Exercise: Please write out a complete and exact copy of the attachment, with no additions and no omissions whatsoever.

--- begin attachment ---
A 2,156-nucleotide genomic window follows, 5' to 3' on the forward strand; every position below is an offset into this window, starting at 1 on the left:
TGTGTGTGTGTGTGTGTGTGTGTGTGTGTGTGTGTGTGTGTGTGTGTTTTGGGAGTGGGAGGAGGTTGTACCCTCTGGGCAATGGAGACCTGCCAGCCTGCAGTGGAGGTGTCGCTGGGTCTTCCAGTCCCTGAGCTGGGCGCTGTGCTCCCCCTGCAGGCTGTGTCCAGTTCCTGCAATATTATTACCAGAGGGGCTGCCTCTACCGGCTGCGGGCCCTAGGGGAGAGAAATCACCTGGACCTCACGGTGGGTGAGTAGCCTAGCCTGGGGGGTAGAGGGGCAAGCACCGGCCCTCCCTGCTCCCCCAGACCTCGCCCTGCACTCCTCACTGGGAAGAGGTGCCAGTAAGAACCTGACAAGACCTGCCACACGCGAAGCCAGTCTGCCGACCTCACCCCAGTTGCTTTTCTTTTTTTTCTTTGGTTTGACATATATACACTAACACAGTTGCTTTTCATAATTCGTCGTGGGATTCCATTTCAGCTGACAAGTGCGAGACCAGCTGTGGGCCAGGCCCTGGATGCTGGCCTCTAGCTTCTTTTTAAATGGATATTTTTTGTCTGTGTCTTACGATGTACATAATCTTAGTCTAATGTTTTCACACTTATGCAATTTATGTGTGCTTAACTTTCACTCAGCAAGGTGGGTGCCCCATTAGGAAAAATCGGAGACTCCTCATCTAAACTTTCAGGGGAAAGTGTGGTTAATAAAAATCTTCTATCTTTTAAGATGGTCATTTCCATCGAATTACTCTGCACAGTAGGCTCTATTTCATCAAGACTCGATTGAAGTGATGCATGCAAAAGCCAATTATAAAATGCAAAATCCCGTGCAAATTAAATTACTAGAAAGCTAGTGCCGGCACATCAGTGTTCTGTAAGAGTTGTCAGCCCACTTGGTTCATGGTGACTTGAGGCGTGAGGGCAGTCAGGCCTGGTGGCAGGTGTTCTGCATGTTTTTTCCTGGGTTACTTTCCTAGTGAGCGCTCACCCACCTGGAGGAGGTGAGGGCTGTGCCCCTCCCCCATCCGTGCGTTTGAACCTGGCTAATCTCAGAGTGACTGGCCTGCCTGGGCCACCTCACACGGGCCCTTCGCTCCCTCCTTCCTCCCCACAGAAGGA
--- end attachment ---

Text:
A 2,156-nucleotide genomic window follows, 5' to 3' on the forward strand; every position below is an offset into this window, starting at 1 on the left:
TGTGTGTGTGTGTGTGTGTGTGTGTGTGTGTGTGTGTGTGTGTGTGTTTTGGGAGTGGGAGGAGGTTGTACCCTCTGGGCAATGGAGACCTGCCAGCCTGCAGTGGAGGTGTCGCTGGGTCTTCCAGTCCCTGAGCTGGGCGCTGTGCTCCCCCTGCAGGCTGTGTCCAGTTCCTGCAATATTATTACCAGAGGGGCTGCCTCTACCGGCTGCGGGCCCTAGGGGAGAGAAATCACCTGGACCTCACGGTGGGTGAGTAGCCTAGCCTGGGGGGTAGAGGGGCAAGCACCGGCCCTCCCTGCTCCCCCAGACCTCGCCCTGCACTCCTCACTGGGAAGAGGTGCCAGTAAGAACCTGACAAGACCTGCCACACGCGAAGCCAGTCTGCCGACCTCACCCCAGTTGCTTTTCTTTTTTTTCTTTGGTTTGACATATATACACTAACACAGTTGCTTTTCATAATTCGTCGTGGGATTCCATTTCAGCTGACAAGTGCGAGACCAGCTGTGGGCCAGGCCCTGGATGCTGGCCTCTAGCTTCTTTTTAAATGGATATTTTTTGTCTGTGTCTTACGATGTACATAATCTTAGTCTAATGTTTTCACACTTATGCAATTTATGTGTGCTTAACTTTCACTCAGCAAGGTGGGTGCCCCATTAGGAAAAATCGGAGACTCCTCATCTAAACTTTCAGGGGAAAGTGTGGTTAATAAAAATCTTCTATCTTTTAAGATGGTCATTTCCATCGAATTACTCTGCACAGTAGGCTCTATTTCATCAAGACTCGATTGAAGTGATGCATGCAAAAGCCAATTATAAAATGCAAAATCCCGTGCAAATTAAATTACTAGAAAGCTAGTGCCGGCACATCAGTGTTCTGTAAGAGTTGTCAGCCCACTTGGTTCATGGTGACTTGAGGCGTGAGGGCAGTCAGGCCTGGTGGCAGGTGTTCTGCATGTTTTTTCCTGGGTTACTTTCCTAGTGAGCGCTCACCCACCTGGAGGAGGTGAGGGCTGTGCCCCTCCCCCATCCGTGCGTTTGAACCTGGCTAATCTCAGAGTGACTGGCCTGCCTGGGCCACCTCACACGGGCCCTTCGCTCCCTCCTTCCTCCCCACAGAAGGA